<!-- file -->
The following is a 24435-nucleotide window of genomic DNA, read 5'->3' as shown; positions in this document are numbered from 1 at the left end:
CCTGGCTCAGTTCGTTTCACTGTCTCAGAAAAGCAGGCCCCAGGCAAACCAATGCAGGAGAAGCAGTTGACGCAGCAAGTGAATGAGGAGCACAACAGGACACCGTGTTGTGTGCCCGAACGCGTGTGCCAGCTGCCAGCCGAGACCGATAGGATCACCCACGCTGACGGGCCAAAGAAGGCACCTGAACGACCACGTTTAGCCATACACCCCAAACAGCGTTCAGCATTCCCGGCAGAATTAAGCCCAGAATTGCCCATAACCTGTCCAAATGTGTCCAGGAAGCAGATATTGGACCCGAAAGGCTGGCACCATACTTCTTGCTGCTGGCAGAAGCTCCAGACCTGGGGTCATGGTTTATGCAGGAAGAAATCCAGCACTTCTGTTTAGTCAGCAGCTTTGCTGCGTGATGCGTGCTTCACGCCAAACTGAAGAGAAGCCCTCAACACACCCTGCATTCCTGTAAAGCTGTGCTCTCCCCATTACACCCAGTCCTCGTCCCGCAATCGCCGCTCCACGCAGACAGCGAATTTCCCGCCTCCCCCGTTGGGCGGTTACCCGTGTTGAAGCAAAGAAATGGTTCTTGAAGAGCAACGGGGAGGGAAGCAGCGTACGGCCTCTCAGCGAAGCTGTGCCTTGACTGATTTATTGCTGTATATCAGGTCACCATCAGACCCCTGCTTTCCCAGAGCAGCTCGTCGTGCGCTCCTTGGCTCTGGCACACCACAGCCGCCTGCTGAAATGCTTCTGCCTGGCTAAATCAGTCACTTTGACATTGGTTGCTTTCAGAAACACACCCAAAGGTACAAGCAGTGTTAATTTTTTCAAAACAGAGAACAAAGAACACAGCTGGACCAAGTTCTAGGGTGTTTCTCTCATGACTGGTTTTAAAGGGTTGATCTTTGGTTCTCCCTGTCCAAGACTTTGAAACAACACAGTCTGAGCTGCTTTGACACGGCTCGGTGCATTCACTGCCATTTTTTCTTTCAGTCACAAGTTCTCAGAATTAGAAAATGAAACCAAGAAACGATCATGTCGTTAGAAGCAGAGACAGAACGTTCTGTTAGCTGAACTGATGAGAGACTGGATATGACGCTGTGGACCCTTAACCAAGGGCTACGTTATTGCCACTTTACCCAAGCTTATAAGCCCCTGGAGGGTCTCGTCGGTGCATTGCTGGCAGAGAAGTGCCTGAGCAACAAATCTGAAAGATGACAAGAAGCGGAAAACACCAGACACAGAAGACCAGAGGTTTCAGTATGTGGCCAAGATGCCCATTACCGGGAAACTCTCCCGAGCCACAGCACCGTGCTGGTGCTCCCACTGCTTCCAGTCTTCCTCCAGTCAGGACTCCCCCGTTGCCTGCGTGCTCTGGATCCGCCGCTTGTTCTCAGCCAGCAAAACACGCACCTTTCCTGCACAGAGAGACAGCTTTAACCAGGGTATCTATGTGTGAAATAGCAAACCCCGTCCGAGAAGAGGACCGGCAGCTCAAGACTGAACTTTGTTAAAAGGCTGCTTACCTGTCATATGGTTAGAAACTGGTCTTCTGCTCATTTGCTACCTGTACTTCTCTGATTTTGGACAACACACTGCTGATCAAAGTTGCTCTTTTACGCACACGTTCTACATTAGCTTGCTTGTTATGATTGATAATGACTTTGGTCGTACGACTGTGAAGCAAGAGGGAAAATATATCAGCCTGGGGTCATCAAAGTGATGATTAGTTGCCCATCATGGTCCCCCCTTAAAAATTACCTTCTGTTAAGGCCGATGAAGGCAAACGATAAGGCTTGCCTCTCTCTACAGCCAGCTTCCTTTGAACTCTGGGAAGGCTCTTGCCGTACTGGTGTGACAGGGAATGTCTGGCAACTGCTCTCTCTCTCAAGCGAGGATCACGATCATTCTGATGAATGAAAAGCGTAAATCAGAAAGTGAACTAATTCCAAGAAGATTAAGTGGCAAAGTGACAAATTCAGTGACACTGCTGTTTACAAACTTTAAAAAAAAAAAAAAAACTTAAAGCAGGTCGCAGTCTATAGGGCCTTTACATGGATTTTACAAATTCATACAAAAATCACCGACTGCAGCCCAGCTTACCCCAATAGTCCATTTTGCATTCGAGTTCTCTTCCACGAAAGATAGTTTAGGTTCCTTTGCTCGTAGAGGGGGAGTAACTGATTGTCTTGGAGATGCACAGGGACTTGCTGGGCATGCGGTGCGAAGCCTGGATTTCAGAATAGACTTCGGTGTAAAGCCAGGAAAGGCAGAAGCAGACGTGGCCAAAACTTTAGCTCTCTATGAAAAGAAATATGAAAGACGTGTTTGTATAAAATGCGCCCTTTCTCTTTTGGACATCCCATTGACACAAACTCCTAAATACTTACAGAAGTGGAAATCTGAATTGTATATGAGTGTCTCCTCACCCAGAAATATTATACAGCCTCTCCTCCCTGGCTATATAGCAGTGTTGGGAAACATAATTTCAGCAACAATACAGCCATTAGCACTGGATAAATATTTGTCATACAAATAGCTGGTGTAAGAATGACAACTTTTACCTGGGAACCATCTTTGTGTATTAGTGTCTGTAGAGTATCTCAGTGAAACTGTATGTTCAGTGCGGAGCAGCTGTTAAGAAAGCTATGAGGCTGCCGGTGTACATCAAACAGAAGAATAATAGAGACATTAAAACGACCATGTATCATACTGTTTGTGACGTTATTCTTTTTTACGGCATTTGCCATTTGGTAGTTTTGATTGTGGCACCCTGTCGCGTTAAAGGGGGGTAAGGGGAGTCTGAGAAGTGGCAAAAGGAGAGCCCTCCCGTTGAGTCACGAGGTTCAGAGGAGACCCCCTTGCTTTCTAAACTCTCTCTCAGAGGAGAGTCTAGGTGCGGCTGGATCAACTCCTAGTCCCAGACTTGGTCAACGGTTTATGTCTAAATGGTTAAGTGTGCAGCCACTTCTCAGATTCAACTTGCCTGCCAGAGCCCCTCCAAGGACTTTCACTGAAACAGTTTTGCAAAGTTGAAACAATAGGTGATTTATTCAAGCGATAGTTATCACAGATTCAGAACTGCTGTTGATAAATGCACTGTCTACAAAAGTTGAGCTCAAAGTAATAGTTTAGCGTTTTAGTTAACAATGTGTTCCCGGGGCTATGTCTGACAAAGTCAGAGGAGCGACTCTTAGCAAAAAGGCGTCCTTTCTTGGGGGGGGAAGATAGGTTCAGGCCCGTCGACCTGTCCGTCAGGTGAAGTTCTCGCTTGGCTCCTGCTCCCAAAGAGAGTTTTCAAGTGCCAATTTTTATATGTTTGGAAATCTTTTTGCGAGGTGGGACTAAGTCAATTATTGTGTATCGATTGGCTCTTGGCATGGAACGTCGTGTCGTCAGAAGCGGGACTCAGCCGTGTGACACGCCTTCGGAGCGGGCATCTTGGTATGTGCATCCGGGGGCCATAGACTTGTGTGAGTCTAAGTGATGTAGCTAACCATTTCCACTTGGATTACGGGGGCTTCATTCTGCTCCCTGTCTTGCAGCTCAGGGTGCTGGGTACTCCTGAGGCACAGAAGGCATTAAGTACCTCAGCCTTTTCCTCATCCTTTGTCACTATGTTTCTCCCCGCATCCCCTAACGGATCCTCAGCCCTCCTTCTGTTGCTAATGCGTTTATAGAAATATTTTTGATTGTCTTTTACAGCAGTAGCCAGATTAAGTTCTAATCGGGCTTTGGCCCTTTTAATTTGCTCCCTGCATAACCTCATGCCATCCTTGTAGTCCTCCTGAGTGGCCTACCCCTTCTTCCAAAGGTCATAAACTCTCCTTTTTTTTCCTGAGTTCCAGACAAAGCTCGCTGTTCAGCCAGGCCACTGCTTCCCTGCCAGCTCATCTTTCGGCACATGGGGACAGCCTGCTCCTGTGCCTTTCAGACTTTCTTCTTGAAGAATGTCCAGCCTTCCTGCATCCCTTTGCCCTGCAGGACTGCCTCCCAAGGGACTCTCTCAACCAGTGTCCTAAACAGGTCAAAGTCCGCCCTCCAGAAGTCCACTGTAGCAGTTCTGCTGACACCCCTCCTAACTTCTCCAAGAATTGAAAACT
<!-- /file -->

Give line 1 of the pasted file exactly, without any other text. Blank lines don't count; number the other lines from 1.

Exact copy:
The following is a 24435-nucleotide window of genomic DNA, read 5'->3' as shown; positions in this document are numbered from 1 at the left end: